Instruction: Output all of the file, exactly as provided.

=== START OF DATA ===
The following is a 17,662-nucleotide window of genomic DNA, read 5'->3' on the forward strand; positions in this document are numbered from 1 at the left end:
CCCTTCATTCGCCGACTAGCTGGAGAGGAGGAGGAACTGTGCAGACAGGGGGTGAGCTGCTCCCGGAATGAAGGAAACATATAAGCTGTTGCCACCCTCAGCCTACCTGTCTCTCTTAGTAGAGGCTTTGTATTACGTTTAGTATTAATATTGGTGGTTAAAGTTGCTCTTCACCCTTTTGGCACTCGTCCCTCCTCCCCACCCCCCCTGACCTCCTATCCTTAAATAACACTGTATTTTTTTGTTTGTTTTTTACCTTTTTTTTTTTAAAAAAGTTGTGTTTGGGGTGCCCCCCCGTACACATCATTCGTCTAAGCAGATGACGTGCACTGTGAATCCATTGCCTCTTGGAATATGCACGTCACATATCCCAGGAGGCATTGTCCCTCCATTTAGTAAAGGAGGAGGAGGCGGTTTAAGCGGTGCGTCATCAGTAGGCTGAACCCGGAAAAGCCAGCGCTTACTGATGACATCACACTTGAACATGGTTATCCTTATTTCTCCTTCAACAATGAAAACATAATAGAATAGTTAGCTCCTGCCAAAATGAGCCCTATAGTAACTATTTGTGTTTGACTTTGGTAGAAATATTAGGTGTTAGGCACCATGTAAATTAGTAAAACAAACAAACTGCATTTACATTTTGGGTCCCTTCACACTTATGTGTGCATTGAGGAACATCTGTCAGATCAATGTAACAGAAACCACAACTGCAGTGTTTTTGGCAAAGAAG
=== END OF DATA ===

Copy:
The following is a 17,662-nucleotide window of genomic DNA, read 5'->3' on the forward strand; positions in this document are numbered from 1 at the left end:
CCCTTCATTCGCCGACTAGCTGGAGAGGAGGAGGAACTGTGCAGACAGGGGGTGAGCTGCTCCCGGAATGAAGGAAACATATAAGCTGTTGCCACCCTCAGCCTACCTGTCTCTCTTAGTAGAGGCTTTGTATTACGTTTAGTATTAATATTGGTGGTTAAAGTTGCTCTTCACCCTTTTGGCACTCGTCCCTCCTCCCCACCCCCCCTGACCTCCTATCCTTAAATAACACTGTATTTTTTTGTTTGTTTTTTACCTTTTTTTTTTTAAAAAAGTTGTGTTTGGGGTGCCCCCCCGTACACATCATTCGTCTAAGCAGATGACGTGCACTGTGAATCCATTGCCTCTTGGAATATGCACGTCACATATCCCAGGAGGCATTGTCCCTCCATTTAGTAAAGGAGGAGGAGGCGGTTTAAGCGGTGCGTCATCAGTAGGCTGAACCCGGAAAAGCCAGCGCTTACTGATGACATCACACTTGAACATGGTTATCCTTATTTCTCCTTCAACAATGAAAACATAATAGAATAGTTAGCTCCTGCCAAAATGAGCCCTATAGTAACTATTTGTGTTTGACTTTGGTAGAAATATTAGGTGTTAGGCACCATGTAAATTAGTAAAACAAACAAACTGCATTTACATTTTGGGTCCCTTCACACTTATGTGTGCATTGAGGAACATCTGTCAGATCAATGTAACAGAAACCACAACTGCAGTGTTTTTGGCAAAGAAG